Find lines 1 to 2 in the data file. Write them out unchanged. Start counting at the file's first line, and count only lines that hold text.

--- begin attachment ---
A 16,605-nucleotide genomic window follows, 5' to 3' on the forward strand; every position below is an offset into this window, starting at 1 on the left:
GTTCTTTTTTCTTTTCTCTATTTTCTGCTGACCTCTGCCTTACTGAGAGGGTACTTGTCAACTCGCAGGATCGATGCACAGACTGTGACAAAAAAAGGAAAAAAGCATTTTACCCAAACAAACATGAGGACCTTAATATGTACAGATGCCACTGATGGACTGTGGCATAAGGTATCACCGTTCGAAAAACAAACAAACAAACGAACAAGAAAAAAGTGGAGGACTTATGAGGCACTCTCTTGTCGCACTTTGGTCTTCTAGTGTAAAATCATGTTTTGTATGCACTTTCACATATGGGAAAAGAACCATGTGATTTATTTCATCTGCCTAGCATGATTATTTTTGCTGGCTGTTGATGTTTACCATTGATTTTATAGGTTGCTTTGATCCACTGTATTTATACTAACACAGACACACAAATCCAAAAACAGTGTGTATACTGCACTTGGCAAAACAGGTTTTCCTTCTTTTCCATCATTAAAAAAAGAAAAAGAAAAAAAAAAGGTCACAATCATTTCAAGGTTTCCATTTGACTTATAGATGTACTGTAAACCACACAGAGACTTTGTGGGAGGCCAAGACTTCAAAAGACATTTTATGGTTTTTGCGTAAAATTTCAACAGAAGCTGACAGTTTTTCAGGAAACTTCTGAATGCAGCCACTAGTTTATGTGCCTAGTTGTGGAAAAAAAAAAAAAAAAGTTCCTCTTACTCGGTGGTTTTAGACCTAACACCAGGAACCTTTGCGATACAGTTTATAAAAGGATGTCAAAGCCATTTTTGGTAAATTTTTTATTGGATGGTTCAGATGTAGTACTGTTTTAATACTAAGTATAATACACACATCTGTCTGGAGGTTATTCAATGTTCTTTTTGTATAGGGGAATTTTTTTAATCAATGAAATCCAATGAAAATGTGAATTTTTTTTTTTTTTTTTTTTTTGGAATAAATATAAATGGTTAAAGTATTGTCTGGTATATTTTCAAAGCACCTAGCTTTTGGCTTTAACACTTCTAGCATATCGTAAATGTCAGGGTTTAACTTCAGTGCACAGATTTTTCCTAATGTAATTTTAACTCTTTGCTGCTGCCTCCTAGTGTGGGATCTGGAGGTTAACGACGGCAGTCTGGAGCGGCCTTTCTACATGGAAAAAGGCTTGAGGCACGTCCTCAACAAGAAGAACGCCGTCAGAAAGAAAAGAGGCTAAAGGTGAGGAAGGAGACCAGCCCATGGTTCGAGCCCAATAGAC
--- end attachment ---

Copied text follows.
A 16,605-nucleotide genomic window follows, 5' to 3' on the forward strand; every position below is an offset into this window, starting at 1 on the left:
GTTCTTTTTTCTTTTCTCTATTTTCTGCTGACCTCTGCCTTACTGAGAGGGTACTTGTCAACTCGCAGGATCGATGCACAGACTGTGACAAAAAAAGGAAAAAAGCATTTTACCCAAACAAACATGAGGACCTTAATATGTACAGATGCCACTGATGGACTGTGGCATAAGGTATCACCGTTCGAAAAACAAACAAACAAACGAACAAGAAAAAAGTGGAGGACTTATGAGGCACTCTCTTGTCGCACTTTGGTCTTCTAGTGTAAAATCATGTTTTGTATGCACTTTCACATATGGGAAAAGAACCATGTGATTTATTTCATCTGCCTAGCATGATTATTTTTGCTGGCTGTTGATGTTTACCATTGATTTTATAGGTTGCTTTGATCCACTGTATTTATACTAACACAGACACACAAATCCAAAAACAGTGTGTATACTGCACTTGGCAAAACAGGTTTTCCTTCTTTTCCATCATTAAAAAAAGAAAAAGAAAAAAAAAAGGTCACAATCATTTCAAGGTTTCCATTTGACTTATAGATGTACTGTAAACCACACAGAGACTTTGTGGGAGGCCAAGACTTCAAAAGACATTTTATGGTTTTTGCGTAAAATTTCAACAGAAGCTGACAGTTTTTCAGGAAACTTCTGAATGCAGCCACTAGTTTATGTGCCTAGTTGTGGAAAAAAAAAAAAAAAAGTTCCTCTTACTCGGTGGTTTTAGACCTAACACCAGGAACCTTTGCGATACAGTTTATAAAAGGATGTCAAAGCCATTTTTGGTAAATTTTTTATTGGATGGTTCAGATGTAGTACTGTTTTAATACTAAGTATAATACACACATCTGTCTGGAGGTTATTCAATGTTCTTTTTGTATAGGGGAATTTTTTTAATCAATGAAATCCAATGAAAATGTGAATTTTTTTTTTTTTTTTTTTTTTGGAATAAATATAAATGGTTAAAGTATTGTCTGGTATATTTTCAAAGCACCTAGCTTTTGGCTTTAACACTTCTAGCATATCGTAAATGTCAGGGTTTAACTTCAGTGCACAGATTTTTCCTAATGTAATTTTAACTCTTTGCTGCTGCCTCCTAGTGTGGGATCTGGAGGTTAACGACGGCAGTCTGGAGCGGCCTTTCTACATGGAAAAAGGCTTGAGGCACGTCCTCAACAAGAAGAACGCCGTCAGAAAGAAAAGAGGCTAAAGGTGAGGAAGGAGACCAGCCCATGGTTCGAGCCCAATAGAC